Recipe: What’s a Tomatillo Got to Do With It?
Salsa verde, that’s what.
As you ogle the heirloom tomatoes and inhale the basil at the farm market, don’t forget about the lesser-known (yet ancient — dating to 800 B.C.) tomatillo. Now in season for a limited time, this member of the nightshade family (eggplant, potatoes, peppers and tomatoes, for starters) is the secret to the salsa verde that you’ve come to love at the neighborhood Mexican joint.
All you need to recreate the chips ‘n’ salsa experience is about 15 minutes, start to finish. In fact, a pitcher of margaritas may take more time. Better still, this stuff freezes great, and isn’t just for corn chips anymore. Serve with black beans, scrambled eggs, a piece of grilled fish or chicken, or roasted potatoes.
Hurry while supplies last! This is a great quickie to have in your kitchen arsenal.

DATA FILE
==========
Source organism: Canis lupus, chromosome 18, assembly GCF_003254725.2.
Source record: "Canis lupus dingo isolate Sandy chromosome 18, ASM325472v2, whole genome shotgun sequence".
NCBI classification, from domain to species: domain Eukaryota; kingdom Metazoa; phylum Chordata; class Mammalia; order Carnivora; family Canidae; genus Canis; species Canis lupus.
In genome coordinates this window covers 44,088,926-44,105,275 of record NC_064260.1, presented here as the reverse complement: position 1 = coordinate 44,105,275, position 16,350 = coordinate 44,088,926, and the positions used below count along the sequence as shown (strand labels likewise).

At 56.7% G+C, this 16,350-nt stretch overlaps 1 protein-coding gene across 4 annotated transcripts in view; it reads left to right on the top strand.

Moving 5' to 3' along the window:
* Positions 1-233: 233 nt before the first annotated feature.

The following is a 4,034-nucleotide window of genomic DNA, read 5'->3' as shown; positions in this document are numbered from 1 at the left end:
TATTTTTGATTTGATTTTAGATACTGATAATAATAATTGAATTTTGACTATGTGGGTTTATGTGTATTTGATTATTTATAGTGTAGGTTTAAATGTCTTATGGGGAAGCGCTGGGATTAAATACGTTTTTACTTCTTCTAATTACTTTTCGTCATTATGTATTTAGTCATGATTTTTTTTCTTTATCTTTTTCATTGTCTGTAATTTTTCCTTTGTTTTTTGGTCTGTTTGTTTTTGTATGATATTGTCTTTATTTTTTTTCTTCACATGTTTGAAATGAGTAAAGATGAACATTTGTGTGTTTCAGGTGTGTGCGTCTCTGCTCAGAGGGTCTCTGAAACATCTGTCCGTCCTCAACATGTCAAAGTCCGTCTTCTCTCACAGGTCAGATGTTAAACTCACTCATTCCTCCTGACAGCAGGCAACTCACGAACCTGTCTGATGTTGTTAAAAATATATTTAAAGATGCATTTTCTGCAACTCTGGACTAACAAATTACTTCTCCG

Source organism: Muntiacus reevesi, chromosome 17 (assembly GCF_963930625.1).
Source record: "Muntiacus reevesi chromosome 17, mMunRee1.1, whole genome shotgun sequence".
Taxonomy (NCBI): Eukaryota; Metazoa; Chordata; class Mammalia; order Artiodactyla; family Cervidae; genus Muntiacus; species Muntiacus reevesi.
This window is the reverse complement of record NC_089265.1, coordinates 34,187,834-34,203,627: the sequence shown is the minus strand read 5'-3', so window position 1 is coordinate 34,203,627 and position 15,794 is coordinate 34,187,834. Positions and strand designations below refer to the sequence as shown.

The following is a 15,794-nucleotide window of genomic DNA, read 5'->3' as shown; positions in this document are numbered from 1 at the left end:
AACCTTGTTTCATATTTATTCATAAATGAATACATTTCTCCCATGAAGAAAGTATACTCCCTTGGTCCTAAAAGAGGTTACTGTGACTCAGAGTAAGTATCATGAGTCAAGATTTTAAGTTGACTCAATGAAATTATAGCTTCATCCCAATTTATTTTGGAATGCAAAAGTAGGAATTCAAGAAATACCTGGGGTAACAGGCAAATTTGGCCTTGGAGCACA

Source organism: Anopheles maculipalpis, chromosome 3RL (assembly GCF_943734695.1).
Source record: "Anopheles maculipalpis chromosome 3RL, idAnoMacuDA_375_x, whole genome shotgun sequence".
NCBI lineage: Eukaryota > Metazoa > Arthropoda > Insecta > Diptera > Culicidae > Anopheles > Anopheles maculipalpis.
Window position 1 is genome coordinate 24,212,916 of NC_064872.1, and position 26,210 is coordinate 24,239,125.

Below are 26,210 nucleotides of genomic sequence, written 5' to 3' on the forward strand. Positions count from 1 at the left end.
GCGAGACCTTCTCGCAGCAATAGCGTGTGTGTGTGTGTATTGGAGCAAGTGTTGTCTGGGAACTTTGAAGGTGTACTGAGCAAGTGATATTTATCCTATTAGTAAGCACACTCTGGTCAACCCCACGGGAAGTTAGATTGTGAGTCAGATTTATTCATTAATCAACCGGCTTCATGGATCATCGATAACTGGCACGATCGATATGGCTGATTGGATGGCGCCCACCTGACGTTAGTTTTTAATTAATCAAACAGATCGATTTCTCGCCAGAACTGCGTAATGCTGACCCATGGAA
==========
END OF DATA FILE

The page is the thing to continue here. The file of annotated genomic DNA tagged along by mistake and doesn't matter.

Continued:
P.S. I’ve heard tasty reports of roasting tomatillos before pureeing — anyone ever try this variation?
Ad Hoc Tomatillo Sauce
8 tomatillos, husks removed and cut in half
2-3 garlic cloves, peeled, or more to taste
Juice of 1 lime
Fresh chiles, seeded and finely chopped, to taste (Personally, I like my sauce hot, but it’s perfectly wonderful without heat)
A member of the onion family: 1 scallion, root removed, chopped, or ¼ sweet onion, chopped
Small handful chopped cilantro
Salt to taste
Blanch tomatillos: Add to salted boiling water and cook for about 90 seconds. Drain and rinse under cold water. (KOD note: I prefer them par-cooked, but you can use them raw)
Place tomatillos in the bowl of a food processor or blender. Add garlic lime, chiles (if using), onion and cilantro, and puree until well blended. Add salt and begin to taste, adjusting seasoning as you see fit.
Makes about 2 cups of sauce. Freezes well.